Indeed, Justice Antonin Scalia later referred to non-paying non-members as “free riders whom the law requires the union to carry — indeed, requires the union to go out of its way to benefit, even at the expense of its other interests.”

Over the next 35 years, the Abood decision became deeply embedded in constitutional jurisprudence. As recently as six years ago, a unanimous Supreme Court upheld Abood’s “general First Amendment principle” permitting the imposition of a fair-share fee on non-members. It has been cited with unquestioning acceptance in hundreds of legal cases upholding fair-share agreements. It has been cited in cases involving bar association dues, university student activity fees, and other contexts. Tens of thousands of public-sector bargaining agreements contain agency fee provisions. Abood has been a bedrock principle of public-sector labor law for nearly four decades.

Now the Friedrichs plaintiffs seek to overturn Abood.

"In 1977, the Supreme Court balanced the interests of the employee majority who chose unionization and the constitutional rights of objectors.... The court expressly rejected the argument that an agency fee arrangement — authorized by state law — intruded upon a non-member’s protected rights of association or speech. "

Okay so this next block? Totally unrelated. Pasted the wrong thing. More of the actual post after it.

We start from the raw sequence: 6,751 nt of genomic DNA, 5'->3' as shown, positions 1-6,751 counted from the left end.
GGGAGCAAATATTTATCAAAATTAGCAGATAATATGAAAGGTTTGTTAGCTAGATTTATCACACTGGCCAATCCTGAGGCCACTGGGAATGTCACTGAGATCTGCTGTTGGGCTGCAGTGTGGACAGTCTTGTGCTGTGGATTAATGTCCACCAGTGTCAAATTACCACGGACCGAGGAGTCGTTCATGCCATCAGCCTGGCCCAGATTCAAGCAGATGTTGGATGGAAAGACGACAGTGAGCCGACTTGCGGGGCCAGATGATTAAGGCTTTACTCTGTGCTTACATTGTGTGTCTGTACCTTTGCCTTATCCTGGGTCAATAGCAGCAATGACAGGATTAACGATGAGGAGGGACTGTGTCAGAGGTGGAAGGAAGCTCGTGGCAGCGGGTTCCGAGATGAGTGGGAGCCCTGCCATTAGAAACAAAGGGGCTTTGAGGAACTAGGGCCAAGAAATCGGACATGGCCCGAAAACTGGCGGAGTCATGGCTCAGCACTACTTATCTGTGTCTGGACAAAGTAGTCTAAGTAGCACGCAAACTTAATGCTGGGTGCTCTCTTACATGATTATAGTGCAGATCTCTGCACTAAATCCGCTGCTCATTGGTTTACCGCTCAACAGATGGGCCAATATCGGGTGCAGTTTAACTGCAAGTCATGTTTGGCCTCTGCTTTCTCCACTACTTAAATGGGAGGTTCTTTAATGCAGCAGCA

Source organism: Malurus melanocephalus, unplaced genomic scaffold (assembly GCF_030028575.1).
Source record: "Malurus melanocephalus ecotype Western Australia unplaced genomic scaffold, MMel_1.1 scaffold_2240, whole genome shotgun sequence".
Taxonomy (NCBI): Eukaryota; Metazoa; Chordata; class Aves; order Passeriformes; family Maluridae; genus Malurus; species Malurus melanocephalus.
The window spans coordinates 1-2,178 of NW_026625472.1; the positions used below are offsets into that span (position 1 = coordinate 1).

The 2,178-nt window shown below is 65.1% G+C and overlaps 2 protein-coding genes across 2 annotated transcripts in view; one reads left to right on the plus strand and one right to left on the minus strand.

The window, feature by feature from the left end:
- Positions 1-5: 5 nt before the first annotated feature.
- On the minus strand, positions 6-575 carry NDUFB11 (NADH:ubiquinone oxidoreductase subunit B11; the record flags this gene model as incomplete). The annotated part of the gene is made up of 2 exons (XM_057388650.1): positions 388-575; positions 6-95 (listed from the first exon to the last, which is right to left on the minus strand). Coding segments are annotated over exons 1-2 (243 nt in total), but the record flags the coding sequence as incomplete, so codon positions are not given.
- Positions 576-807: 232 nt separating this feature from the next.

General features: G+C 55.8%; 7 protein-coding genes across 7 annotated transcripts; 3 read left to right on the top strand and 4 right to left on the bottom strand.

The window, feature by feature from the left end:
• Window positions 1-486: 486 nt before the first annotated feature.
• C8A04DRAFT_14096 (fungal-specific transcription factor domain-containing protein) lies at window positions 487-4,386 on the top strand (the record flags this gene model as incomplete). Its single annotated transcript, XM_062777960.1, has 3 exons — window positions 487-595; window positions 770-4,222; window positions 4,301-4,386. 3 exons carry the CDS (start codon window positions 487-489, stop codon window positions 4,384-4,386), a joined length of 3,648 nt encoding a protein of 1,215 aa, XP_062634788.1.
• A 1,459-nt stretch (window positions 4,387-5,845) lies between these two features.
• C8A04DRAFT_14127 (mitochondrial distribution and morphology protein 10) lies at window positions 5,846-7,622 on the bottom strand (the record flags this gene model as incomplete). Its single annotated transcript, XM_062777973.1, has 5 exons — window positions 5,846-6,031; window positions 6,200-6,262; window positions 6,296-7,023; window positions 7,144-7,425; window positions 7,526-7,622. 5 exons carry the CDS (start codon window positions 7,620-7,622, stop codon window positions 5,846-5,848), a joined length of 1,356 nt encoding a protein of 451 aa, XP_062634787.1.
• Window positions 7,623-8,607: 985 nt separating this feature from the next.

MTA General Counsel Ira Fader

So what changed?

Several things changed. First, a right-wing public-interest law organization called the Center for Individual Rights emerged several years ago to battle affirmative action, voting rights, gay rights and public-sector unions. Its benefactors are a veritable Who’s Who of right-wing foundations and billionaires who perceive public-sector unions as an obstacle to conservative domination of the political system. Think Koch brothers.

Second, in 2006 Justice Samuel Alito was appointed to the top court. He was a controversial selection who was seen as a far-right nominee from the Republican Party’s reactionary wing. He survived a Democratic filibuster and was narrowly approved in the Senate. His views have hardened, and he has pulled the court sharply rightward.

Third, these developments came together in 2012 and 2014 when two public-sector labor cases came before the Supreme Court. Although the legitimacy of Abood was not raised in those cases, Justice Alito openly announced his antagonistic view of Abood’s reasoning. In those cases, Alito all but solicited the legal attack that the Center for Individual Rights was primed to bring. Cases ordinarily take years to arrive at the Supreme Court through the federal judicial system. Not Friedrichs, which sped through the lower courts without any evidentiary record to slow it down.